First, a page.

Between 1823 and 1865, a group of 70 enslaved African Americans were ordered to construct a private Jesuit university in St. Louis, Missouri. It is an unfortunate reality that slavery was legal in parts of the United States during this time.

Now, as much as two hundred years later, descendants of those slaves are seeking reparations from that private Jesuit university, St. Louis University. Reparations are nothing new, however the amount of reparation money in this case greatly exceeds the university’s total endowment. Let’s take a closer look at the founding and construction of St. Louis University.

Slavery in America

Slavery represents a dark chapter in American history. Long before the United States declared its independence from England, the first African slaves arrived in the New World. Slaves were used on the vast cotton and tobacco plantations of the South. These were labor-intensive crops that were vital to the economic growth of the new county.

Source: Historycrunch

During the westward expansion, the issue of slavery was hotly debated. Missouri was in the crossfire of these divisive views. Two acts of legislation – the Missouri Compromise of 1820 and of 1850 – sought to keep the number of free states and slave states equal, but these attempts only fanned the fires until the conflict hit its boiling point.

Slavery and the American Civil War

Although slavery wasn’t the only factor that sparked the American Civil War, it was certainly one of the biggest. The morality of enslaving other human beings and forcing them to do unpaid labor was balanced against the economic value of a readily available, free workforce.


The American Civil War pitted the anti-slavery industrial North against the pro-slavery, agrarian South. The brutal and violent war, which lasted from 1861 to 1865, culminated in the Emancipation Proclamation in 1863, which freed all the slaves in the Confederate states, as well as the passage of the 13th Amendment to the Constitution in 1865 which ended the institution of slavery in the U.S.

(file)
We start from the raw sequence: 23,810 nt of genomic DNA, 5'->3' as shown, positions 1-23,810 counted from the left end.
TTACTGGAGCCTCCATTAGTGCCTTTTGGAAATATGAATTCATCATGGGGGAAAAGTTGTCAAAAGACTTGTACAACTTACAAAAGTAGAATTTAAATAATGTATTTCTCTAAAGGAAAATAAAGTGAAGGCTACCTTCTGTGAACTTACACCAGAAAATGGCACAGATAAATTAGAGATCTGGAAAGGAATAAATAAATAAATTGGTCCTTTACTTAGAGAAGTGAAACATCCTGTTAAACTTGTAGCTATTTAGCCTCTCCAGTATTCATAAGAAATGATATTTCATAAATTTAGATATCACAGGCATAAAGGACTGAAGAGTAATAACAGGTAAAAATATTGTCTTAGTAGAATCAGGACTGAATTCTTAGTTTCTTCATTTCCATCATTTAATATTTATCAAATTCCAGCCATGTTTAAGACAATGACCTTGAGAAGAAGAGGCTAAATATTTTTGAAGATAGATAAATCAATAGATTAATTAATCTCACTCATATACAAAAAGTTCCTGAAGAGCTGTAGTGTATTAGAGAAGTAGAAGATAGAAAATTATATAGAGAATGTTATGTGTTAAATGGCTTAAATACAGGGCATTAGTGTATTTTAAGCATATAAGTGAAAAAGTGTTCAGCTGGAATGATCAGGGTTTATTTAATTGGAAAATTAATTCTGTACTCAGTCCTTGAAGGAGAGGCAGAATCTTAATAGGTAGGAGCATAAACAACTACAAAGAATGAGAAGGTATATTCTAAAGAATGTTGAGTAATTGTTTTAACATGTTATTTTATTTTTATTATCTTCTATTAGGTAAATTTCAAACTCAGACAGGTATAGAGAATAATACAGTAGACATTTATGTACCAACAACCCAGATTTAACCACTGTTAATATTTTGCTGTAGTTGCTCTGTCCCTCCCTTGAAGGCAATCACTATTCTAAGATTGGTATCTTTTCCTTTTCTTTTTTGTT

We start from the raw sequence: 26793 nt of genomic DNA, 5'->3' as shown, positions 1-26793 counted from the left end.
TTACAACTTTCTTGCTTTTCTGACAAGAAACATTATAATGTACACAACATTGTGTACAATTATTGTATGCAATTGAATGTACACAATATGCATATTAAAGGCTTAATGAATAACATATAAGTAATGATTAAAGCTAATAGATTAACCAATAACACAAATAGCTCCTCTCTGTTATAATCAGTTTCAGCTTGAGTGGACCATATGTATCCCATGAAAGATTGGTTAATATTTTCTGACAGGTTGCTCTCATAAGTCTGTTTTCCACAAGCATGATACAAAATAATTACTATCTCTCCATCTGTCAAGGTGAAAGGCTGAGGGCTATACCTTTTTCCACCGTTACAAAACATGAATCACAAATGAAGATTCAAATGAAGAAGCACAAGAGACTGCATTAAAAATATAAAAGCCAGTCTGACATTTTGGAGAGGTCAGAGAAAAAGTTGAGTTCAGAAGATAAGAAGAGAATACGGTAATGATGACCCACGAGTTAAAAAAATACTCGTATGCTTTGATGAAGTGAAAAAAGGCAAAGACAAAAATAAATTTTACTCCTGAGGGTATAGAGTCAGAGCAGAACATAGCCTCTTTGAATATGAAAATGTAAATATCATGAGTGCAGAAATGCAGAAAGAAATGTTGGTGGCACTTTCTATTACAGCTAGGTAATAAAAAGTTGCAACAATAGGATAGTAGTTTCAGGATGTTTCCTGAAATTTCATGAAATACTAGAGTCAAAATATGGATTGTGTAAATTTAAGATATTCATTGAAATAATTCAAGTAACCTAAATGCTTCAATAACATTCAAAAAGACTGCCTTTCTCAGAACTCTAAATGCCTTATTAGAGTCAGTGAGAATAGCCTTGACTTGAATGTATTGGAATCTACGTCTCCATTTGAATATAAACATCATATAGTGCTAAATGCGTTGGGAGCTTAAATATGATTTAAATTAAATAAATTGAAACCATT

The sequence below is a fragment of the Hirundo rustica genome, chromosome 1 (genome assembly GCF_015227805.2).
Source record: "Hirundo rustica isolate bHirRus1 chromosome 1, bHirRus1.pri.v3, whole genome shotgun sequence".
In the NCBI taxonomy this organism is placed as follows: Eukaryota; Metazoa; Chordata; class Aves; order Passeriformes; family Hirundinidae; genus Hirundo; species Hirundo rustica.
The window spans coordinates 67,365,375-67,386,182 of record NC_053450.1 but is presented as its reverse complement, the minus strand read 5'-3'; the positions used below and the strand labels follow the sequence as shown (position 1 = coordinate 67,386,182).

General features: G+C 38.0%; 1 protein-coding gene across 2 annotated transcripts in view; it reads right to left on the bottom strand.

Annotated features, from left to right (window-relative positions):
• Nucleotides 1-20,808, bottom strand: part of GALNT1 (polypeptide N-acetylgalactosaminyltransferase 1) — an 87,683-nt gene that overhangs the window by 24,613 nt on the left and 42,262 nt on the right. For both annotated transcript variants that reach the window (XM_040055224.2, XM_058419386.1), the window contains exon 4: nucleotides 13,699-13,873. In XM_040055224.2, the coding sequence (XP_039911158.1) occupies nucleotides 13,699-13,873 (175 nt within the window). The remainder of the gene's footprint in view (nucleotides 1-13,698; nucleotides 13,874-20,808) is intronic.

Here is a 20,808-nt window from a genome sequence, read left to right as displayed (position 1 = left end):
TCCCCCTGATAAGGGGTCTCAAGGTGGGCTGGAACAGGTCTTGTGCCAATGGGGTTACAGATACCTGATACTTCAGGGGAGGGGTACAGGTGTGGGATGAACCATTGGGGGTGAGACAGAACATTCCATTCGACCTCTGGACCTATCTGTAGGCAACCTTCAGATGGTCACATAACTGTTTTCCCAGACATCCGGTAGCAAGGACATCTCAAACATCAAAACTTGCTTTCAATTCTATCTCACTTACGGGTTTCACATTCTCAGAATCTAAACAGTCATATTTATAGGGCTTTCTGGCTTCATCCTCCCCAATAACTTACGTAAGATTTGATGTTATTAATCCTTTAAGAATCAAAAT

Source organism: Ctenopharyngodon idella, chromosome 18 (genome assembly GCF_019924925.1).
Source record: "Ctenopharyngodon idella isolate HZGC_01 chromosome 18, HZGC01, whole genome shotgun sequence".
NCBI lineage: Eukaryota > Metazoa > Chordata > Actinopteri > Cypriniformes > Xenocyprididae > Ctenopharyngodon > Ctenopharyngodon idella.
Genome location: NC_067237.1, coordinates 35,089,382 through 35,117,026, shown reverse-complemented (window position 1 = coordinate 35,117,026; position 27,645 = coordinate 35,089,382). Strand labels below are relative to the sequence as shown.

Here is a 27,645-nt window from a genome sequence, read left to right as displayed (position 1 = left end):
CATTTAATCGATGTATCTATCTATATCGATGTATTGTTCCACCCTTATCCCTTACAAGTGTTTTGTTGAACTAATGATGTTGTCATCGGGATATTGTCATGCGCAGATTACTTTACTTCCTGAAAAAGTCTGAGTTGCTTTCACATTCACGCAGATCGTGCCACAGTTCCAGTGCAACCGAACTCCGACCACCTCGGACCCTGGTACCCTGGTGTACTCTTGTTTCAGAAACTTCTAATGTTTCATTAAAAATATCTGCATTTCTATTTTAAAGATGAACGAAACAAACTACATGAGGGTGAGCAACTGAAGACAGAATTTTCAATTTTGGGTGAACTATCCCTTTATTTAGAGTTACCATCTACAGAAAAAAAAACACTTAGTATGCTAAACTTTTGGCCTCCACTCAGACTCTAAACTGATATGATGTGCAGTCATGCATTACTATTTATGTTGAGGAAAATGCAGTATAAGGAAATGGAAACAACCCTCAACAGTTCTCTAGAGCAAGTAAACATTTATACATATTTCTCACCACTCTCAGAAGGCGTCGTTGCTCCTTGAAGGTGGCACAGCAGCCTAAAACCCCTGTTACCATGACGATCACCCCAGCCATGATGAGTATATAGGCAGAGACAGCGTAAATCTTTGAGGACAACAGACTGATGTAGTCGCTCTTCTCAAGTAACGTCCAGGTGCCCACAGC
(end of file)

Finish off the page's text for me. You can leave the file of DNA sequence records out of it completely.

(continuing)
St. Louis University, a Jesuit Research University

Headquartered in St. Louis, Missouri, St. Louis University is the second-oldest Jesuit college in the country and the oldest university located west of the Mississippi River. The educational institution was founded by Louis William Valentine DuBourg, the Bishop of Louisiana and the Floridas, in 1818.


Not long after the school was established, Bishop Dubourg appointed the Jesuits of the Society of Jesus to lead the college. At that time, it was called St. Louis College. It was still called St. Louis College when it applied for and received its official charter from the Missouri legislature as a university.

The Jesuits and Slavery

In the early days of the United States, most Catholic orders located in areas where slavery was legal owned enslaved African Americans. The Jesuits, however, owned many more slaves than other religious groups. It all stems back to the Jesuits’ early arrival in the New World.

Source: Wikimedia/Wilhelm Lamprecht

When the Jesuits arrived in Maryland in 1643, they were granted a sizable tract of land for a plantation. This became their primary source of income for more than a century and a half. But it was a lot of work. They needed help so they turned to African American slaves. The first documented record of slave owning by the Jesuits dates to 1717.